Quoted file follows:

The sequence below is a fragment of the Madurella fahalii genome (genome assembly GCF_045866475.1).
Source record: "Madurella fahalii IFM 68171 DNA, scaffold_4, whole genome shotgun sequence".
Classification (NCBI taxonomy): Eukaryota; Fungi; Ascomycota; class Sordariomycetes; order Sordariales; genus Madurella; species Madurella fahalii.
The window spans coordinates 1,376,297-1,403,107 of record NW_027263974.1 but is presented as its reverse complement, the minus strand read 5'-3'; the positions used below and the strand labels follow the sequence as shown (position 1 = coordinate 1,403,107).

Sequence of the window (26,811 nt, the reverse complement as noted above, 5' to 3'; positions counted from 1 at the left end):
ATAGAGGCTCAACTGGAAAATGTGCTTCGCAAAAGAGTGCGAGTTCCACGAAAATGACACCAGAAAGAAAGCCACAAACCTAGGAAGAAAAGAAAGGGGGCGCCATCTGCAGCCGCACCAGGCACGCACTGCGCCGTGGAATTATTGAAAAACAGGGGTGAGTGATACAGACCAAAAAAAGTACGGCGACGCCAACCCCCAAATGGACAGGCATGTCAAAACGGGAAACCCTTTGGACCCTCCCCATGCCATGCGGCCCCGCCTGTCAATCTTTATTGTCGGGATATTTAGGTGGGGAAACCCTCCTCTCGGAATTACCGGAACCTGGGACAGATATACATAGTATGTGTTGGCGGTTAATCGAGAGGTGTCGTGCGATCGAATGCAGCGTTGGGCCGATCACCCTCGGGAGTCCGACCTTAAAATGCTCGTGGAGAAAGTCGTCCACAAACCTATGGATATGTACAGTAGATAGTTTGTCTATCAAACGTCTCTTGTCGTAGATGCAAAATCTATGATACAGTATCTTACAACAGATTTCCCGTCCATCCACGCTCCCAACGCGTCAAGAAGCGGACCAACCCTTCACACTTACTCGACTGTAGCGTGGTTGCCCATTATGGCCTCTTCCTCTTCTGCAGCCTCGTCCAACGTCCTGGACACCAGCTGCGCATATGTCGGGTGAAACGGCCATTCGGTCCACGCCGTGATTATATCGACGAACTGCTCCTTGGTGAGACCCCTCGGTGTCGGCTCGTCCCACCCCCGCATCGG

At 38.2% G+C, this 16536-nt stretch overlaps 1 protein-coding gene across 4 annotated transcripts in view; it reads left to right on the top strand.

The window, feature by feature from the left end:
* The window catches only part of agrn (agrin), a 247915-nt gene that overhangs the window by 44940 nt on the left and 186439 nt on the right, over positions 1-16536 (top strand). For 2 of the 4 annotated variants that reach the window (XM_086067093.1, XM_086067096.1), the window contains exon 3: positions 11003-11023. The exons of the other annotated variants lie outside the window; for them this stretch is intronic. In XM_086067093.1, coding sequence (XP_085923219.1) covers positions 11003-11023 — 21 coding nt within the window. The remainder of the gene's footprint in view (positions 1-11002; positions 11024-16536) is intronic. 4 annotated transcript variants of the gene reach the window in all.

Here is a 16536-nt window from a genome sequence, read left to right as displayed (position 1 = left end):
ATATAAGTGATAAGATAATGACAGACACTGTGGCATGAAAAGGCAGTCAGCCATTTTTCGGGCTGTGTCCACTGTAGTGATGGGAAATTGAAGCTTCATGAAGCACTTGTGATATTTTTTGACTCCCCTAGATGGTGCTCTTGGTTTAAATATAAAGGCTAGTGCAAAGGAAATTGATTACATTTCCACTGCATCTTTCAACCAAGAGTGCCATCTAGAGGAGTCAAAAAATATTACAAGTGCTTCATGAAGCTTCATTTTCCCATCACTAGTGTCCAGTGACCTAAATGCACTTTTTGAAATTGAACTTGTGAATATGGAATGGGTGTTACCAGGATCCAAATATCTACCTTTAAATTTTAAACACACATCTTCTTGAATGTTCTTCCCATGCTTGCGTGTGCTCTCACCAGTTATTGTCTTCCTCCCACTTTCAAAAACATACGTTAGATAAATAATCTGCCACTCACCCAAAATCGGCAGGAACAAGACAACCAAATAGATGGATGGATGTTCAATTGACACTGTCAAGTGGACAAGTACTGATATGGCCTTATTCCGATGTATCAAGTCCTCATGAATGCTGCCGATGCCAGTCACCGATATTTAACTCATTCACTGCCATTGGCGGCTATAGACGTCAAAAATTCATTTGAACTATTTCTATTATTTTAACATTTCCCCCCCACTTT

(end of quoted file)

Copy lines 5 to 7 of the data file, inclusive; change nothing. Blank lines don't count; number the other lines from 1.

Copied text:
Sequence of the window (26,811 nt, the reverse complement as noted above, 5' to 3'; positions counted from 1 at the left end):
ATAGAGGCTCAACTGGAAAATGTGCTTCGCAAAAGAGTGCGAGTTCCACGAAAATGACACCAGAAAGAAAGCCACAAACCTAGGAAGAAAAGAAAGGGGGCGCCATCTGCAGCCGCACCAGGCACGCACTGCGCCGTGGAATTATTGAAAAACAGGGGTGAGTGATACAGACCAAAAAAAGTACGGCGACGCCAACCCCCAAATGGACAGGCATGTCAAAACGGGAAACCCTTTGGACCCTCCCCATGCCATGCGGCCCCGCCTGTCAATCTTTATTGTCGGGATATTTAGGTGGGGAAACCCTCCTCTCGGAATTACCGGAACCTGGGACAGATATACATAGTATGTGTTGGCGGTTAATCGAGAGGTGTCGTGCGATCGAATGCAGCGTTGGGCCGATCACCCTCGGGAGTCCGACCTTAAAATGCTCGTGGAGAAAGTCGTCCACAAACCTATGGATATGTACAGTAGATAGTTTGTCTATCAAACGTCTCTTGTCGTAGATGCAAAATCTATGATACAGTATCTTACAACAGATTTCCCGTCCATCCACGCTCCCAACGCGTCAAGAAGCGGACCAACCCTTCACACTTACTCGACTGTAGCGTGGTTGCCCATTATGGCCTCTTCCTCTTCTGCAGCCTCGTCCAACGTCCTGGACACCAGCTGCGCATATGTCGGGTGAAACGGCCATTCGGTCCACGCCGTGATTATATCGACGAACTGCTCCTTGGTGAGACCCCTCGGTGTCGGCTCGTCCCACCCCCGCATCGG

At 38.2% G+C, this 16536-nt stretch overlaps 1 protein-coding gene across 4 annotated transcripts in view; it reads left to right on the top strand.